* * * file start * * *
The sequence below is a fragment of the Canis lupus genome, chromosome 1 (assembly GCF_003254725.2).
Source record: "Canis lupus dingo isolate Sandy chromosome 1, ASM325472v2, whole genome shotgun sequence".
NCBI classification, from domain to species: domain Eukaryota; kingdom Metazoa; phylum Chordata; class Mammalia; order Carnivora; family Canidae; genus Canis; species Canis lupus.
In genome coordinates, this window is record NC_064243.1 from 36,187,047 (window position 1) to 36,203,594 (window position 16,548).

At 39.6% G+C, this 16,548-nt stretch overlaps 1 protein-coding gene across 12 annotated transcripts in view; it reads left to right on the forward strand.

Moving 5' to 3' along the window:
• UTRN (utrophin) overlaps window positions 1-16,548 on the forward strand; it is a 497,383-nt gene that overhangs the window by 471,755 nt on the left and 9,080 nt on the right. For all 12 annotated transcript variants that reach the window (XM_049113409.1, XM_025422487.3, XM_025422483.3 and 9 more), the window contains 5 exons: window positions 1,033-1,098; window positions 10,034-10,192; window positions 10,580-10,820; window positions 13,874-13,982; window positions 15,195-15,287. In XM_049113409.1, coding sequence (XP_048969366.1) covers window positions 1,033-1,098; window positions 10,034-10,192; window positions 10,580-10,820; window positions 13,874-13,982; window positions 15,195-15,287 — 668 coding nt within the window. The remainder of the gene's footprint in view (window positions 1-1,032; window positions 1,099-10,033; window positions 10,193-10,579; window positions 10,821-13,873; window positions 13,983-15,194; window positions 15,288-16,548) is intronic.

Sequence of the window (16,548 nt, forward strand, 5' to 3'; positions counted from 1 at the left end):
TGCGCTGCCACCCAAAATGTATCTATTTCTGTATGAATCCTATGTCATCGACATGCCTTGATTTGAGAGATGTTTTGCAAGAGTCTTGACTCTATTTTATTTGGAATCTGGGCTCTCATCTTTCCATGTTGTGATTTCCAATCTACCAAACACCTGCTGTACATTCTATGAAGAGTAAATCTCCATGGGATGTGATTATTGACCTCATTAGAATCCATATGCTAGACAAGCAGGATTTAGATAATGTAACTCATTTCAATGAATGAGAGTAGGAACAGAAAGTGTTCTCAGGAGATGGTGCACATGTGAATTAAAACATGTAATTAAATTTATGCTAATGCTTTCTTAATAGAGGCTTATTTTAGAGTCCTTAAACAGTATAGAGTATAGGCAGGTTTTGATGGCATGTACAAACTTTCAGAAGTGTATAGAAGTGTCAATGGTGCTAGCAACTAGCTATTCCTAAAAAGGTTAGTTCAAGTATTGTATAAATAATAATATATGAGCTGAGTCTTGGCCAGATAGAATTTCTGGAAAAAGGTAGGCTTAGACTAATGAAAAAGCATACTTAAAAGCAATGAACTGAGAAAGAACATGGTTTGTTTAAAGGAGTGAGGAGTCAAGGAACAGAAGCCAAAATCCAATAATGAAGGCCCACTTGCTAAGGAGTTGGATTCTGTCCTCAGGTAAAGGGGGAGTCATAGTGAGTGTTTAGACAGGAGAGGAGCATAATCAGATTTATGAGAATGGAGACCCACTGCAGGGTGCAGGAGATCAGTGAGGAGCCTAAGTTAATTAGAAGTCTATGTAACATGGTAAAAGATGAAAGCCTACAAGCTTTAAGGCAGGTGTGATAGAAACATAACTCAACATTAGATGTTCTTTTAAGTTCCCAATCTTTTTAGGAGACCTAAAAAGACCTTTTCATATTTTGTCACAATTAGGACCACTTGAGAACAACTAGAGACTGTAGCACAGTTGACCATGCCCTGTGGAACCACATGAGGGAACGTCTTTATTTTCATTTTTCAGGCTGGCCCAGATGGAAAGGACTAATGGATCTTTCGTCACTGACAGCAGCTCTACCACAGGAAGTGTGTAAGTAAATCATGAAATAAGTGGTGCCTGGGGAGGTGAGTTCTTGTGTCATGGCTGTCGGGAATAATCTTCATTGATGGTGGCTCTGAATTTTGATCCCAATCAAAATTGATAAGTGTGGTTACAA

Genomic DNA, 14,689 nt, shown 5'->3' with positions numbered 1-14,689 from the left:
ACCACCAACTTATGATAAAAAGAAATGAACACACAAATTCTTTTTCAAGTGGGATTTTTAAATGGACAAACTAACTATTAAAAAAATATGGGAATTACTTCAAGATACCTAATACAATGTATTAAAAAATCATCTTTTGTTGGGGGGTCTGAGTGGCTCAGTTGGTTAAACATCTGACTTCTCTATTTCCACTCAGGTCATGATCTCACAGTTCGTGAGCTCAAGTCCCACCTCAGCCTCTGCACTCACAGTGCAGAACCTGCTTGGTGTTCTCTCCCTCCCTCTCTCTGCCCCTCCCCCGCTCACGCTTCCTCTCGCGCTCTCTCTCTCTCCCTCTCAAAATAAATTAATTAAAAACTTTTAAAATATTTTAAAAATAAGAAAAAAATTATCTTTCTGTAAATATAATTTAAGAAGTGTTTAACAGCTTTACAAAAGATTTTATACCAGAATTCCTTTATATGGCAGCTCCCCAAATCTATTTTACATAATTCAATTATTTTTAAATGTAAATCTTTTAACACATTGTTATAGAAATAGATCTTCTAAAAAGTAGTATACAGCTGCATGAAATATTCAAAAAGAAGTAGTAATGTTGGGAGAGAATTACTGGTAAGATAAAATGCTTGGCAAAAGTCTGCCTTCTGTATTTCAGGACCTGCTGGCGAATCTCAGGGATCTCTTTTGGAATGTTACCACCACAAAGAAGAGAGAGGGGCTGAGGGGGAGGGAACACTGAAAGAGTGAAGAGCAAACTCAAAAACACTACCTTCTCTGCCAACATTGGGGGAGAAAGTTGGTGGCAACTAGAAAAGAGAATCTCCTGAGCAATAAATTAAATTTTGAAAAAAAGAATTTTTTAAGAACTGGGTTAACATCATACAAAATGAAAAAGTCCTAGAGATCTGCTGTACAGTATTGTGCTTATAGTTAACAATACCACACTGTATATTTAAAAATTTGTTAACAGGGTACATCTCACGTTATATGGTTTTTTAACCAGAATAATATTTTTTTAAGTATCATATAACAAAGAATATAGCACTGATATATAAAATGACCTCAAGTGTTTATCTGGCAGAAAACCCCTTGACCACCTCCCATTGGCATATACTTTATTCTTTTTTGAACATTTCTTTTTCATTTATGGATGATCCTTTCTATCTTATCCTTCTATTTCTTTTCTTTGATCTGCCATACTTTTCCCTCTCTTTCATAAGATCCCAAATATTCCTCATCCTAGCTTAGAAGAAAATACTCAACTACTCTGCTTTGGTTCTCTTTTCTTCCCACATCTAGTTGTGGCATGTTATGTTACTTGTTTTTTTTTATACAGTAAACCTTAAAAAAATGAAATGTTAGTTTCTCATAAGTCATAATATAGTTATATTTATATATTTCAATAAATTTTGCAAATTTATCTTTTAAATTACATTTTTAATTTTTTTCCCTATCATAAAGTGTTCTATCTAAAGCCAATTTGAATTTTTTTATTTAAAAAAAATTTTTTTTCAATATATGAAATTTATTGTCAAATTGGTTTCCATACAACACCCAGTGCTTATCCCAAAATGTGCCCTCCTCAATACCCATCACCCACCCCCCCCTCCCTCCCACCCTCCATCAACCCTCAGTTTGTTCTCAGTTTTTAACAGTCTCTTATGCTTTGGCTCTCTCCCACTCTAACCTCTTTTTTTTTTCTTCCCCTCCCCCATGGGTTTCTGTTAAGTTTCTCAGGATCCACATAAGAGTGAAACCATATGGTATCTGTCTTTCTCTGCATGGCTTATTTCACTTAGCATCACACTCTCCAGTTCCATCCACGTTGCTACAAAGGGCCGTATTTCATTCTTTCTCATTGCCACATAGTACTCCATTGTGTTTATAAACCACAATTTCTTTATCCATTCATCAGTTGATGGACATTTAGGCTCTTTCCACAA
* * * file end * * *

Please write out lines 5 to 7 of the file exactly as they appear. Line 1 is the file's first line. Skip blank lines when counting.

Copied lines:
At 39.6% G+C, this 16,548-nt stretch overlaps 1 protein-coding gene across 12 annotated transcripts in view; it reads left to right on the forward strand.

Moving 5' to 3' along the window:
• UTRN (utrophin) overlaps window positions 1-16,548 on the forward strand; it is a 497,383-nt gene that overhangs the window by 471,755 nt on the left and 9,080 nt on the right. For all 12 annotated transcript variants that reach the window (XM_049113409.1, XM_025422487.3, XM_025422483.3 and 9 more), the window contains 5 exons: window positions 1,033-1,098; window positions 10,034-10,192; window positions 10,580-10,820; window positions 13,874-13,982; window positions 15,195-15,287. In XM_049113409.1, coding sequence (XP_048969366.1) covers window positions 1,033-1,098; window positions 10,034-10,192; window positions 10,580-10,820; window positions 13,874-13,982; window positions 15,195-15,287 — 668 coding nt within the window. The remainder of the gene's footprint in view (window positions 1-1,032; window positions 1,099-10,033; window positions 10,193-10,579; window positions 10,821-13,873; window positions 13,983-15,194; window positions 15,288-16,548) is intronic.